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EPIC Program at JU prepares a 21st-century workforce for Jacksonville and Florida

Ask companies in technical fields for their top hiring priority, and many are likely to say something like “finding employees who will get the job done now, but also make us better in the future.”

The Florida EPIC (Entrepreneurial, Policy, Innovation, and Commerce) Program at Jacksonville University was created with just that in mind.

The initiative is designed to attract and develop students who will be highly qualified upon graduation and ready to work in the sought-after fields of science, technology, engineering and mathematics (STEM), plus health sciences, global trade, aviation, business analytics and sustainability – fields with potential to bring a high number of jobs and businesses to Florida.

The State of Florida was so convinced of the need for such graduates that JU was able to secure a $12 million public investment last year – the largest state funding in the University’s 81-year history – to help launch EPIC. Additional grants and contract awards in the millions of dollars and future commitments mean the University is well-positioned to meet its goals.

“The Florida EPIC Program at Jacksonville University focuses heavily on developing academic programs to meet Florida’s workforce needs,” said Terri Davlantes, Executive Director of EPIC. “This education initiative is focused on specialized fields that create job opportunities, improve the quality of the workforce in our region and make our areas attractive to talented students from around the world to study, live and work in Florida.”

Already, the combined number of undergraduate and graduate degrees granted in STEM and healthcare science majors since EPIC began in 2014 is more than 1,000, and JU anticipates producing an equal number of baccalaureate and graduate degree graduates in these disciplines for 2015-16.

A key aspect of EPIC is the focus on inter-disciplinary training. In today’s rapidly changing marketplace, the need is growing for workers who might bring with them not only a specialization in a non-technical degree area – for example, communications, or design, or education — but who also offer highly refined skills in one or more STEM-related fields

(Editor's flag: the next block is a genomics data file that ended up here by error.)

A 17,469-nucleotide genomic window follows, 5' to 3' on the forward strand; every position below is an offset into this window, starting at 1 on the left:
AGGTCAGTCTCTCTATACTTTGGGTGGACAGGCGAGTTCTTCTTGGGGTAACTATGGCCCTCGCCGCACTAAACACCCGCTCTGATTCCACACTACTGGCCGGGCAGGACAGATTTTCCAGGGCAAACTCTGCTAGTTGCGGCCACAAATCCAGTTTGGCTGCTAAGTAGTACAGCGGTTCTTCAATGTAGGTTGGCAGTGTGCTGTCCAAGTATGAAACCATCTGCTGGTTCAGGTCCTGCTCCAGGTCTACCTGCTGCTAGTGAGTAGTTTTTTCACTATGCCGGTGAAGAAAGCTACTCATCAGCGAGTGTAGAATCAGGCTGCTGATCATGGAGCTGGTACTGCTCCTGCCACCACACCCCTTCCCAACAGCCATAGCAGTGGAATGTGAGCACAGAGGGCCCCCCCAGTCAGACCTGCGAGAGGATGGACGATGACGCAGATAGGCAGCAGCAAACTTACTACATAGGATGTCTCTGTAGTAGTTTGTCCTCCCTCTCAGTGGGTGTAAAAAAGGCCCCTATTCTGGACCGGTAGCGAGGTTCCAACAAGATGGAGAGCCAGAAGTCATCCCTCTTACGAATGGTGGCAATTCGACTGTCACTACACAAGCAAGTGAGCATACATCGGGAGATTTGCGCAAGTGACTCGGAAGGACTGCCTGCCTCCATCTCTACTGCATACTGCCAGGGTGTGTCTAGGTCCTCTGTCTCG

“This new program is helping establish JU as a recognized leader in trans-disciplinary education,” said JU President Tim Cost. “Through EPIC, JU students will graduate with skills that allow them to work collaboratively in inter-disciplinary teams and to learn from each other, traits that will always remain highly valued in the marketplace. The program is truly symbolic of our transformative efforts to offer excellent programs, facilities and personnel.”

Using the operating and capital funding provided by Florida’s Legislature in 2014, Jacksonville University has already made substantial progress. The overwhelming majority of the funds is directly supporting faculty teaching in relevant academic programs.

Highlights include:

  • Adding 21 programs and degrees in areas identified by employers as being in highest demand, such as in health sciences, with 5 masters of science in nursing degrees, 3 doctorate of nurse practitioner programs and a bachelor of science degree; in business, with two bachelor’s degrees, 2 new concentrations in the Davis College of Business’ MBA degree program and a new concentration in marketing at the undergrad level; and in science and engineering, with 2 new bachelor’s degrees in engineering and 1 in computing science.
  • Cutting-edge new laboratories built, and existing ones refreshed, in health sciences and science and engineering, at a cost of more than $2 million.
  • Creation and enhancement of inter-disciplinary learning spaces throughout campus, investing more than $1 million, as well as building a high-tech broadcast media studio.
  • Establishment of new business partnerships with other universities, local and state business interests, government and non-profit organizations, venture capitalists, and the military.
  • Substantial upgrades of campus infrastructure for accelerated programming, with investment in new key personnel, capital projects, updated software and economic impact studies, at a cost of more than $6.5 million.


Another way the University is accomplishing the vision of the EPIC Program is through the newly created Collaborate JU, in which students and professors from multiple disciplines join forces with industry experts to solve challenging problems. Through these experiences, students become engaged, active participants in their education and are better prepared to enter the workforce.

Some of the Collaborate JU projects under way include Biomechanical Assessment of Athletes, Coral Reef Restoration, Mobile Water Quality Monitoring and Oyster Reef Assessment. These experiences allow students to develop hands-on skills valued by employers and create networking contacts with Florida employers that will encourage them to remain in Florida’s labor pool upon graduation.

“All of our efforts are focused on one thing: investing in a 21st-century workforce,” Cost said.


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